Here are some terrifying things you may not be aware of about yoga:
Yoga teaching is not regulated, meaning anyone can call themselves a yoga teacher.
Many yoga Teaching Training Courses are completed online and sometimes over a weekend.
Many yoga teachers have no accreditation
There are no regulations to opening an accreditation body
Because of this, it's become all but impossible to know if your yoga teacher is qualified to teach. But we're here to help.
When assessing if your teacher is qualified there are three primary areas to focus on:
Who was your teacher's trainer?
What training they have completed
Depending on the class you are taking, how much experience your teacher has
Choosing the right yoga teacher is essential to maximize benefits and minimize risk of injury.
When you enroll in a yoga class, you put your health and body at risk. Just because your teacher is great at yoga doesn’t mean they’re qualified to train you.
Even if your teacher completed a full teacher training course, there is a good chance the course is being taught by an inexperienced teacher yet they can still receive an “accredited” certificate upon completion.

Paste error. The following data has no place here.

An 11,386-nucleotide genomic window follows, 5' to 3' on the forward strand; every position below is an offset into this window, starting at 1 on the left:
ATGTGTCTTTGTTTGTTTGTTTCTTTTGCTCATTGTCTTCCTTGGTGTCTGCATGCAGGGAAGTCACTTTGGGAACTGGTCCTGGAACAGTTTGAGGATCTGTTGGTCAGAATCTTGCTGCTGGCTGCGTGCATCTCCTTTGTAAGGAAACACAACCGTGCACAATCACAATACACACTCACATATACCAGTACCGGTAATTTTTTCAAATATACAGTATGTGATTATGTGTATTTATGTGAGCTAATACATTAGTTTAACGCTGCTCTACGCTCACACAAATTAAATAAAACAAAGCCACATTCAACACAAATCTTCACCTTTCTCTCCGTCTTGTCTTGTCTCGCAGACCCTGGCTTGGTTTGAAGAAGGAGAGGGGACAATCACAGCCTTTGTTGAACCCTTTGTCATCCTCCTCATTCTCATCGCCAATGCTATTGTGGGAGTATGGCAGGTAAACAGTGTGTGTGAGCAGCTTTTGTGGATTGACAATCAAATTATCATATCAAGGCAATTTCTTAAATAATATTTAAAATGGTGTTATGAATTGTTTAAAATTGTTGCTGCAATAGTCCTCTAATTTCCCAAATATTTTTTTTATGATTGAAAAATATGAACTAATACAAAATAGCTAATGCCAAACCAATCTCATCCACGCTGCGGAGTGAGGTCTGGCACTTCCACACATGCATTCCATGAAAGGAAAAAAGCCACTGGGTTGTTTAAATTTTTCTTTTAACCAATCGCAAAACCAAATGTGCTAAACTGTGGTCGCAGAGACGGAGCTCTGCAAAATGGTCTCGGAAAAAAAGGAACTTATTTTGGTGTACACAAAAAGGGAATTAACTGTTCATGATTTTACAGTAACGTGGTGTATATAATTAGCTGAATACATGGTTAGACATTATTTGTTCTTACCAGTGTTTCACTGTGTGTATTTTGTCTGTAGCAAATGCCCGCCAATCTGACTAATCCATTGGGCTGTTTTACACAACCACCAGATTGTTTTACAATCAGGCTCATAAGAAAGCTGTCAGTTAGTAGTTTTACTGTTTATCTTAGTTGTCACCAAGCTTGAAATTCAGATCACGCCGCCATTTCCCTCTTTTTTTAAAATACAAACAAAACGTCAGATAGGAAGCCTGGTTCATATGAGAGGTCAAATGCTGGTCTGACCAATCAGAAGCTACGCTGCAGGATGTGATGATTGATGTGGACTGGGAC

What makes things even more complicated is that there are no regulations to launching an accreditation company. Anyone can create a company and and hand out accreditation certificates to teachers and trainers to hang on their wall.
The leading accrediting body, Yoga Alliance USA, for example only requires teachers to have two years of teaching experience before training other people on how to be teachers.
This means your teacher could have been taught by someone with as little as two years teaching experience. Imagine the important lessons that have been missed due to the lack of knowledge and experience passed down by your teacher’s trainer. Unfortunately, this trickles down to you.
By lowering standards, Yoga Alliance USA was able to approve over 7,000 teacher training programs. While it’s a great business move, it has left a lasting impact on yoga.
What’s most concerning of all is that it is not your teacher’s fault. If standards are low, what are they to do.
This is why we’re running a large campaign that is inclusive to all teachers that treat teaching yoga as a profession. We are working with teachers to address this and help provide them with resources to ensure they continue to grow so that you benefit from their knowledge and training.